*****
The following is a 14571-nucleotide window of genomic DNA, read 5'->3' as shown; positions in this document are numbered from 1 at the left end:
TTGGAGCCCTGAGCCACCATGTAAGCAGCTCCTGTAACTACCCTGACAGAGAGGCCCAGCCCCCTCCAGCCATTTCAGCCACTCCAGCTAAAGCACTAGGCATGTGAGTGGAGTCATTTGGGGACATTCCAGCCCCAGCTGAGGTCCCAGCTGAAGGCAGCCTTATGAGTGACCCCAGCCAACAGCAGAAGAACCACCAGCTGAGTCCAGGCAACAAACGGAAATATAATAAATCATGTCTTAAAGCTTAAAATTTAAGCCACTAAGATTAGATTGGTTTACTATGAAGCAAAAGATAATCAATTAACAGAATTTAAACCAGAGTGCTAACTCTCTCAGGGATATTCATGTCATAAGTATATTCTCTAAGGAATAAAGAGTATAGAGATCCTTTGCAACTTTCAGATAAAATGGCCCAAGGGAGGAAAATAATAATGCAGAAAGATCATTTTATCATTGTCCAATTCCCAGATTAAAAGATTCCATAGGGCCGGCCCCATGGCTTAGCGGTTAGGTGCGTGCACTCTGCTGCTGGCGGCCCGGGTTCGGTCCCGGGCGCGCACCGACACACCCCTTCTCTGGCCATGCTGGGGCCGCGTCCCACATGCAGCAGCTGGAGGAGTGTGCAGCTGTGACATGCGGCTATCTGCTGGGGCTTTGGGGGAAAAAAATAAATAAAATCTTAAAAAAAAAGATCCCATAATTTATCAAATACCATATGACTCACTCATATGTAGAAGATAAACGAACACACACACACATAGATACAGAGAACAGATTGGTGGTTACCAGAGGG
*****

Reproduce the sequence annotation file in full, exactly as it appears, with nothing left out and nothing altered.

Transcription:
The following is a 14571-nucleotide window of genomic DNA, read 5'->3' as shown; positions in this document are numbered from 1 at the left end:
TTGGAGCCCTGAGCCACCATGTAAGCAGCTCCTGTAACTACCCTGACAGAGAGGCCCAGCCCCCTCCAGCCATTTCAGCCACTCCAGCTAAAGCACTAGGCATGTGAGTGGAGTCATTTGGGGACATTCCAGCCCCAGCTGAGGTCCCAGCTGAAGGCAGCCTTATGAGTGACCCCAGCCAACAGCAGAAGAACCACCAGCTGAGTCCAGGCAACAAACGGAAATATAATAAATCATGTCTTAAAGCTTAAAATTTAAGCCACTAAGATTAGATTGGTTTACTATGAAGCAAAAGATAATCAATTAACAGAATTTAAACCAGAGTGCTAACTCTCTCAGGGATATTCATGTCATAAGTATATTCTCTAAGGAATAAAGAGTATAGAGATCCTTTGCAACTTTCAGATAAAATGGCCCAAGGGAGGAAAATAATAATGCAGAAAGATCATTTTATCATTGTCCAATTCCCAGATTAAAAGATTCCATAGGGCCGGCCCCATGGCTTAGCGGTTAGGTGCGTGCACTCTGCTGCTGGCGGCCCGGGTTCGGTCCCGGGCGCGCACCGACACACCCCTTCTCTGGCCATGCTGGGGCCGCGTCCCACATGCAGCAGCTGGAGGAGTGTGCAGCTGTGACATGCGGCTATCTGCTGGGGCTTTGGGGGAAAAAAATAAATAAAATCTTAAAAAAAAAGATCCCATAATTTATCAAATACCATATGACTCACTCATATGTAGAAGATAAACGAACACACACACACATAGATACAGAGAACAGATTGGTGGTTACCAGAGGG